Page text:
The Federal Reserve may have to raise its benchmark interest rate much higher than it has previously projected to get inflation under control, James Bullard, who leads the Federal Reserve Bank of St. Louis, said Thursday.
Bullard's comments raised the prospect that the Fed's rate hikes will make borrowing by consumers and businesses even costlier and further heighten the risk of recession. Wall Street traders registered their concern by sending stock market futures further into the red early Thursday. The Dow Jones Industrial Average was down about 330 points shortly before trading began.
Bullard's remarks followed speeches by other Fed officials in recent days that suggested they see only limited progress, at most, in their use of steadily higher rates to fight inflation.
The Fed's key short-term interest rate “has not yet reached a level that could be justified as sufficiently restrictive,” Bullard said. “To attain a sufficiently restrictive level, the policy rate will need to be increased further.”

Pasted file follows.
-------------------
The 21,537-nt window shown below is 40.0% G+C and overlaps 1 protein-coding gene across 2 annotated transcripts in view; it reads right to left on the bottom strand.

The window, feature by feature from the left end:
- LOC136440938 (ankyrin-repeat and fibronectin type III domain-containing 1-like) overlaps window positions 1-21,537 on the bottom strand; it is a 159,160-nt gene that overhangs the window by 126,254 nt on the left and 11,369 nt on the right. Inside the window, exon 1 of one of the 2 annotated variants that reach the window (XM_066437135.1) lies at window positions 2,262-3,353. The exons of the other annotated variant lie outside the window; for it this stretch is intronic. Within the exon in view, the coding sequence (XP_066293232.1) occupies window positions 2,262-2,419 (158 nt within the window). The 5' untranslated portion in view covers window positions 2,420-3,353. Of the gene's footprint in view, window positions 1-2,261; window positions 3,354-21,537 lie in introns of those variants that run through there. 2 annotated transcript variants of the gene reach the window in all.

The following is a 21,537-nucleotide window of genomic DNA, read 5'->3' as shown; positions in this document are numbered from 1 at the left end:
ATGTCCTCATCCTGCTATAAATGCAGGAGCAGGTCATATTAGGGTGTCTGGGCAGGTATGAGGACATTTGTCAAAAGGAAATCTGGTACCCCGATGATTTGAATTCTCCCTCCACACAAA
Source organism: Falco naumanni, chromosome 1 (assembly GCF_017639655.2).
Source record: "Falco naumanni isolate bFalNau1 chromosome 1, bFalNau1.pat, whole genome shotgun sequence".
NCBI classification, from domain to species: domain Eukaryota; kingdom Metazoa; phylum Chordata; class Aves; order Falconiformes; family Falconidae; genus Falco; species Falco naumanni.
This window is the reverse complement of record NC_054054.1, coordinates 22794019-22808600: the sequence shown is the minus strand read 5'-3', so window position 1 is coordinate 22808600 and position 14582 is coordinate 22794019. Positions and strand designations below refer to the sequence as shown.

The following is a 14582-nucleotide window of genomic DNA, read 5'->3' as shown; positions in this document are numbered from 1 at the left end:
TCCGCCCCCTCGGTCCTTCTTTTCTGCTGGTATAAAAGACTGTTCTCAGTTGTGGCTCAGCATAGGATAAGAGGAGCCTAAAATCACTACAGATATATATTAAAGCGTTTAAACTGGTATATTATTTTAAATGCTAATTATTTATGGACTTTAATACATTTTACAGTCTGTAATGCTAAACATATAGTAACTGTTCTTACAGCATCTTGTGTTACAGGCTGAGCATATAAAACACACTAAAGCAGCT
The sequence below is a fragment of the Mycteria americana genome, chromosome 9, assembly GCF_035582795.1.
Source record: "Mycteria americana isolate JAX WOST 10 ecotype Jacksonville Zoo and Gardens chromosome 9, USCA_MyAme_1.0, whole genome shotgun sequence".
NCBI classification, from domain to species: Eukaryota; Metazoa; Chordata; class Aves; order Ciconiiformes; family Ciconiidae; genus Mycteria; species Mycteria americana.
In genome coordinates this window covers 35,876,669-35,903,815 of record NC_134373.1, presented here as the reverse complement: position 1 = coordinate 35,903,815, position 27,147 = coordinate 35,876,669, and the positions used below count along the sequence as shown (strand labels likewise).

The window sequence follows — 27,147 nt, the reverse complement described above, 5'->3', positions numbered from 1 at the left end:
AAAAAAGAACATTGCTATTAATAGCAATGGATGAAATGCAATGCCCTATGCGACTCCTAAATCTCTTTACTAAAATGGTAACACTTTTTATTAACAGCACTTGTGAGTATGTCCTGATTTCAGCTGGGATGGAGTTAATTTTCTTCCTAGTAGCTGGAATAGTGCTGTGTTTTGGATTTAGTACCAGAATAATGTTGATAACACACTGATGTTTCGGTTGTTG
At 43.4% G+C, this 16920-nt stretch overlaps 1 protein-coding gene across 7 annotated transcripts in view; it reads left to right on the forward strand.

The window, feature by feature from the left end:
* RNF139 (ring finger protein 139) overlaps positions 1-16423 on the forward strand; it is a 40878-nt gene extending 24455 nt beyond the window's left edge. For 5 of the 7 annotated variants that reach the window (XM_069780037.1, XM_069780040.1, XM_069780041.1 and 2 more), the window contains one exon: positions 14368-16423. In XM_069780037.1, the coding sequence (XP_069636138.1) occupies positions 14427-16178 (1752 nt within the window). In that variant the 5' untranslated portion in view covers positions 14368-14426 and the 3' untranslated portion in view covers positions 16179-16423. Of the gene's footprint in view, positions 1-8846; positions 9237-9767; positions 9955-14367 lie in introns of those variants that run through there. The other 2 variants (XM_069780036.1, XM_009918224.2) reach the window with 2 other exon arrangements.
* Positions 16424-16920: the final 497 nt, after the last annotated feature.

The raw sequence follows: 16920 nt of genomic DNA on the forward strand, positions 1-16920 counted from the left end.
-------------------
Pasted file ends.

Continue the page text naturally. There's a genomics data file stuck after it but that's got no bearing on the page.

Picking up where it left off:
The Fed is seeking to raise borrowing rates to a level that restrains economic growth and hiring in order to cool inflation.
The central bank has rapidly raised its benchmark rate by an aggressive three-quarters of a point at each of its last four meetings — the fastest series of hikes since the early 1980s. The cumulative effect has been to make many consumer and business loans costlier and to raise the risk of a recession.
Those increases have boosted the Fed's short-term rate to a range of 3.75% to 4%, up from nearly zero as recently as last March, to the highest level in nearly 15 years.
Bullard suggested that the rate may have to rise to a level between 5% and 7% in order to quash inflation, which is near a four-decade high. He added, though, that that level could decline if inflation were to cool in the coming months.